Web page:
|5802605||September 1998||Alpert et al.|
|5809276||September 15, 1998||Deosaran et al.|
|5819101||October 6, 1998||Peleg et al.|
|5826055||October 20, 1998||Wang et al.|
|5831871||November 3, 1998||Iadonato et al.|
|5832205||November 3, 1998||Kelly et al.|
|5832292||November 3, 1998||Nguyen et al.|
|5832293||November 3, 1998||Popescu et al.|
|5838986||November 17, 1998||Garg et al.|
|5867399||February 2, 1999||Rostoker et al.|
|5881275||March 9, 1999||Peleg et al.|
|5892963||April 6, 1999||Iadonato et al.|
|5896542||April 20, 1999||Iadonato et al.|
|5941979||August 24, 1999||Lentz et al.|
|5961629||October 5, 1999||Nguyen et al.|
|5974526||October 26, 1999||Garg et al.|
|6038653||March 14, 2000||Nguyen et al.|
|6038654||March 14, 2000||Nguyen et al.|
|6044449||March 28, 2000||Garg et al.|
|6047348||April 4, 2000||Lentz et al.|
|6083274||July 4, 2000||Iadonato et al.|
|6092176||July 18, 2000||Iadonato et al.|
|6092181||July 18, 2000||Nguyen et al.|
|6101594||August 8, 2000||Nguyen et al.|
|6128723||October 3, 2000||Nguyen et al.|
|6131157||October 10, 2000||Wang et al.|
|6138231||October 24, 2000||Deosaran et al.|
|6219763||April 17, 2001||Lentz et al.|
|6249856||June 19, 2001||Garg et al.|
|6256720||July 3, 2001||Nguyen et al.|
|6272579||August 7, 2001||Lentz et al.|
|6272617||August 7, 2001||Deosaran et al.|
|6272619||August 7, 2001||Nguyen et al.|
|6282630||August 28, 2001||Nguyen et al.|
|6289433||September 11, 2001||Garg et al.|
|6360309||March 19, 2002||Iadonato et al.|
|6385634||May 7, 2002||Peleg et al.|
|6401232||June 4, 2002||Iadonato et al.|
|6408375||June 18, 2002||Deosaran et al.|
|6412064||June 25, 2002||Wang et al.|
|6418529||July 9, 2002||Roussel|
|6611908||August 26, 2003||Lentz et al.|
|6647485||November 11, 2003||Nguyen et al.|
|6735685||May 11, 2004||Senter et al.|
|6757808||June 29, 2004||Iadonato et al.|
|6775761||August 10, 2004||Wang et al.|
|6782521||August 24, 2004||Iadonato et al.|
|6915412||July 5, 2005||Nguyen et al.|
|6920548||July 19, 2005||Wang et al.|
|6922772||July 26, 2005||Deosaran et al.|
|6934829||August 23, 2005||Nguyen et al.|
|6941447||September 6, 2005||Nguyen et al.|
|6948052||September 20, 2005||Nguyen et al.|
|6954844||October 11, 2005||Lentz et al.|
|6959375||October 25, 2005||Nguyen et al.|
|6970995||November 29, 2005||Deosaran et al.|
|6986024||January 10, 2006||Nguyen et al.|
|7028161||April 11, 2006||Nguyen et al.|
|7043624||May 9, 2006||Iadonato et al.|
|7051187||May 23, 2006||Garg et al.|
|7162610||January 9, 2007||Nguyen et al.|
|7174525||February 6, 2007||Iadonato et al.|
|7430651||September 30, 2008||Iadonato et al.|
|7664935||February 16, 2010||Coon et al.|
|20010034823||October 25, 2001||Garg et al.|
|20020059508||May 16, 2002||Lentz et al.|
|20020083300||June 27, 2002||Deosaran et al.|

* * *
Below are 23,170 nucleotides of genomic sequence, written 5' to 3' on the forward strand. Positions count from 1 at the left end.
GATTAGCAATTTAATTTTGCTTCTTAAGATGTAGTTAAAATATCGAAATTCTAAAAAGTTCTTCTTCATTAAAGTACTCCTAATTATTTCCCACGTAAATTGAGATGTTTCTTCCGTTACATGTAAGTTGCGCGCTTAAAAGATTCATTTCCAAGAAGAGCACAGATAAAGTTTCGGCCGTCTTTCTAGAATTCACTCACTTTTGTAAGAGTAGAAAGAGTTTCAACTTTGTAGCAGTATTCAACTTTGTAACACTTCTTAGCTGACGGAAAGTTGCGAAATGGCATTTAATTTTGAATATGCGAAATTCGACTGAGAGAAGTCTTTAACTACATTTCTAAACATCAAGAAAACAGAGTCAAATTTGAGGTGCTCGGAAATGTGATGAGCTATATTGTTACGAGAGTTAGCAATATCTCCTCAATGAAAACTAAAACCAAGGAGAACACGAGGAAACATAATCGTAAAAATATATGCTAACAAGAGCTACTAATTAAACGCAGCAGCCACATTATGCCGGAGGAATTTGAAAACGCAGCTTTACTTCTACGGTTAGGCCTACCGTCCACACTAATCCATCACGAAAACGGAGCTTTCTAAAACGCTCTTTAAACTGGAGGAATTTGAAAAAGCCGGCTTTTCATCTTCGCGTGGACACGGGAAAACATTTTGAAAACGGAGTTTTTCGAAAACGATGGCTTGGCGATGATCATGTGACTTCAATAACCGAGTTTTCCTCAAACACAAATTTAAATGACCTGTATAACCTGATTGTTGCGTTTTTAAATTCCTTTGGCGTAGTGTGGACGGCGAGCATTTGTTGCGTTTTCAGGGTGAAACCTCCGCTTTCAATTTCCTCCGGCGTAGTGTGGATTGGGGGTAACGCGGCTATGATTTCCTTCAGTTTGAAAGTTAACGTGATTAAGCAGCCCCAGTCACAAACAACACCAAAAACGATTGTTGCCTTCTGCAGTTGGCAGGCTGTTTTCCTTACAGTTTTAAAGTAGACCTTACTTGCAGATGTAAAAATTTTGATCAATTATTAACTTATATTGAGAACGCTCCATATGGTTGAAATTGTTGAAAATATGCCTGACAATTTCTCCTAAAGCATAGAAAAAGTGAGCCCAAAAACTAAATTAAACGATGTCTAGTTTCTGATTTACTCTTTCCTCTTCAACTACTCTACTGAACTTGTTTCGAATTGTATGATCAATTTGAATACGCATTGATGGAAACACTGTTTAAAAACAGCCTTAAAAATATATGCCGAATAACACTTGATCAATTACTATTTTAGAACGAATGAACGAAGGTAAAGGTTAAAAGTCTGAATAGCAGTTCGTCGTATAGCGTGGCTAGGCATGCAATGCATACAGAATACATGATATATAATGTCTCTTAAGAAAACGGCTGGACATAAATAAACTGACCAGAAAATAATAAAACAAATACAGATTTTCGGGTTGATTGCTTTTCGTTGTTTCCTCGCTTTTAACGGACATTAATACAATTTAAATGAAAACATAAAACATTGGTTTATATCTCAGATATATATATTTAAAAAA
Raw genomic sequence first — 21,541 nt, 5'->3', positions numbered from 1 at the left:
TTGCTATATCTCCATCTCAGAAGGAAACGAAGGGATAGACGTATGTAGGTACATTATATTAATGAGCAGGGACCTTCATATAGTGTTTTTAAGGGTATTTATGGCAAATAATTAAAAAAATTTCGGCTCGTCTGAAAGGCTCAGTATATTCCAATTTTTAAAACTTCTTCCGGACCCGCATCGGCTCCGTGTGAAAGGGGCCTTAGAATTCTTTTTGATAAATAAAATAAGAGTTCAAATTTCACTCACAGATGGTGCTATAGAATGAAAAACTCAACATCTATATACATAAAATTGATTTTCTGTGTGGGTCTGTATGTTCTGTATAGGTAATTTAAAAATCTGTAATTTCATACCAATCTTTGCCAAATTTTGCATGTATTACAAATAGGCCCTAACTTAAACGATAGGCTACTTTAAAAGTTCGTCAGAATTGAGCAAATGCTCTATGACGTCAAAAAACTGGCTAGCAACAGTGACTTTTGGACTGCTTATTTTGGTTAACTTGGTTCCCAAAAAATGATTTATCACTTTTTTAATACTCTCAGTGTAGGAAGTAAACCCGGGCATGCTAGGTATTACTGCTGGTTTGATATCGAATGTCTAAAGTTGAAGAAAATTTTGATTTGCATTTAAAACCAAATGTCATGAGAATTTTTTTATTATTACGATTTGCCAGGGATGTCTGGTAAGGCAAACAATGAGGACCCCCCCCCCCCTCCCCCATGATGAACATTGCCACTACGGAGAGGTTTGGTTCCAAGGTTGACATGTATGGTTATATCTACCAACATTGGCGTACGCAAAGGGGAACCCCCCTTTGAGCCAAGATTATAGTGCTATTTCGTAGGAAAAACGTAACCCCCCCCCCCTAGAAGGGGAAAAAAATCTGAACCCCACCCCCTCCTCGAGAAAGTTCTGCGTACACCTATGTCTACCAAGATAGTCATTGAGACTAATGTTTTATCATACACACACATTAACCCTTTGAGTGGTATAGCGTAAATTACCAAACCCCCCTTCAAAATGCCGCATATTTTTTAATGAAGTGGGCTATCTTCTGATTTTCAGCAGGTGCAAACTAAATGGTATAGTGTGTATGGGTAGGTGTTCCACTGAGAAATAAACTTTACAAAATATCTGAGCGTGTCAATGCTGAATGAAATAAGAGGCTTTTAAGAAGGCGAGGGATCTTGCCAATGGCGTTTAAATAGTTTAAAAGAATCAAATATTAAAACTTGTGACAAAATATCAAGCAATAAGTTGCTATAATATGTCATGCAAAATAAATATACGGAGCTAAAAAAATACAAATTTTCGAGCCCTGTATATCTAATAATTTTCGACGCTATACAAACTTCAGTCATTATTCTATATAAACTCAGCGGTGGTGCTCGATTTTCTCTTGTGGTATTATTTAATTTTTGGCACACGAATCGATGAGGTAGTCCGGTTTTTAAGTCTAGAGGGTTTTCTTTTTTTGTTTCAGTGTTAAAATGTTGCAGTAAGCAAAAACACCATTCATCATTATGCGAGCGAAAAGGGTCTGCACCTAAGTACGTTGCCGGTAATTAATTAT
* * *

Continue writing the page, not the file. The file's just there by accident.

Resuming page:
|20020129324||September 12, 2002||Iadonato et al.|
|20020194456||December 19, 2002||Deosaran et al.|
|20030056086||March 20, 2003||Nguyen et al.|
|20030056087||March 20, 2003||Nguyen et al.|
|20030070060||April 10, 2003||Nguyen et al.|
|20030079113||April 24, 2003||Nguyen et al.|
|20030115440||June 19, 2003||Garg et al.|
|20040024987||February 5, 2004||Lentz et al.|
|20040054872||March 18, 2004||Nguyen et al.|
|20040093482||May 13, 2004||Nguyen et al.|
|20040093483||May 13, 2004||Nguyen et al.|
|20040093485||May 13, 2004||Nguyen et al.|
|20050228973||October 13, 2005||Wang et al.|
|20060020773||January 26, 2006||Deosaran et al.|
|20060041736||February 23, 2006||Garg et al.|
|20060064569||March 23, 2006||Lentz et al.|
|20060123218||June 8, 2006||Iadonato et al.|
|20060149925||July 6, 2006||Nguyen et al.|
|20070101103||May 3, 2007||Nguyen et al.|
|20070106878||May 10, 2007||Nguyen et al.|
|20070106880||May 10, 2007||Wang et al.|
|20070113047||May 17, 2007||Garg et al.|
|20070113214||May 17, 2007||Iadonato et al.|
|20080059770||March 6, 2008||Garg et al.|
Foreign Patent Documents
|0 170 284||February 1986||EP|
|0 213 843||March 1987||EP|
|0 241 909||October 1987||EP|
|0 354 585||February 1990||EP|
|0 378 195||July 1990||EP|
|0 454 636||October 1991||EP|
|0 515 166||November 1992||EP|
|0 533 337||March 1993||EP|
|2 190 521||November 1987||GB|
|WO 88/09035||November 1988||WO|
|WO 91/20031||December 1991||WO|
|WO 93/20505||October 1993||WO|
- Complaint, 7 pages, dated Oct. 11, 2006, in Transmeta Corporation v. Intel Corporation, in the U.S. District Court for the District of Delaware, Case No. 1:06-cv-00633.
- First Amended Complaint, 8 pages, dated Dec. 12, 2006, in Transmeta Corporation v. Intel Corporation, in the U.S. District Court for the District of Delaware, Case No. 1:06-cv-00633.
- Intel Corporation's Answer, Affirmative Defenses, and Counterclaims to Transmeta's First Amended Complaint, 27 pages, dated Jan. 9, 2007, in Transmeta Corporation v. Intel Corporation, in the U.S. District Court for the District of Delaware, Case No. 1:06-cv-00633.
- Intel Corporation's Responses to Transmeta's First Set of Interrogatories to Intel Corporation (Nos. 1-24)—Redacted Public Version, 132 pages, dated May 18, 2007, in Transmeta Corporation v. Intel Corporation, in the U.S. District for the District of Delaware, Case No. 1:06-cv-00633.
- Intel Corporation's Supplemental Responses to Transmeta Interrogatory Nos. 8, 9, 12, 19, and 21-23—Redacted Public Version, 27 pages, dated Aug. 23, 2007, in Transmeta Corporation v. Intel Corporation, in the U.S. District for the District of Delaware, Case No. 1:06-cv-00633.
- Intel Corporation's Opening Claim Construction Brief, 76 pages, dated Oct. 19, 2007, in Transmeta Corporation v. Intel Corporation, in the U.S. District for the District of Delaware, Case No. 1:06-cv-00633.